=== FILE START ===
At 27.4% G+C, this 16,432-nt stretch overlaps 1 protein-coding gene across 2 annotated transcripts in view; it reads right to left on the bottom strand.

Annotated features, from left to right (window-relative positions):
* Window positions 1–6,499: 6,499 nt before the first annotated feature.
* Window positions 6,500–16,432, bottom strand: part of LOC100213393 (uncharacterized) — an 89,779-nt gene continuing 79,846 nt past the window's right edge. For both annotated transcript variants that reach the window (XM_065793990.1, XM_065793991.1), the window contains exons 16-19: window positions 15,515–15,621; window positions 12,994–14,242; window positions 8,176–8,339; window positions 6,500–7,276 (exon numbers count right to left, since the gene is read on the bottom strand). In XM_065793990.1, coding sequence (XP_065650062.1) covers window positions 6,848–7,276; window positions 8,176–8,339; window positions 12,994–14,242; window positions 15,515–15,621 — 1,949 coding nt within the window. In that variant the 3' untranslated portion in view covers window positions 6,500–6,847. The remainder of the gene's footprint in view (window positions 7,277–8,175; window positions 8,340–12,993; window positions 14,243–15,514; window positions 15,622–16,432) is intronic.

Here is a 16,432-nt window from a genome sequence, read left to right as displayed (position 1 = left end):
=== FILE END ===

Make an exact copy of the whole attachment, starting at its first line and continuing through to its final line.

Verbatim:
At 27.4% G+C, this 16,432-nt stretch overlaps 1 protein-coding gene across 2 annotated transcripts in view; it reads right to left on the bottom strand.

Annotated features, from left to right (window-relative positions):
* Window positions 1–6,499: 6,499 nt before the first annotated feature.
* Window positions 6,500–16,432, bottom strand: part of LOC100213393 (uncharacterized) — an 89,779-nt gene continuing 79,846 nt past the window's right edge. For both annotated transcript variants that reach the window (XM_065793990.1, XM_065793991.1), the window contains exons 16-19: window positions 15,515–15,621; window positions 12,994–14,242; window positions 8,176–8,339; window positions 6,500–7,276 (exon numbers count right to left, since the gene is read on the bottom strand). In XM_065793990.1, coding sequence (XP_065650062.1) covers window positions 6,848–7,276; window positions 8,176–8,339; window positions 12,994–14,242; window positions 15,515–15,621 — 1,949 coding nt within the window. In that variant the 3' untranslated portion in view covers window positions 6,500–6,847. The remainder of the gene's footprint in view (window positions 7,277–8,175; window positions 8,340–12,993; window positions 14,243–15,514; window positions 15,622–16,432) is intronic.

Here is a 16,432-nt window from a genome sequence, read left to right as displayed (position 1 = left end):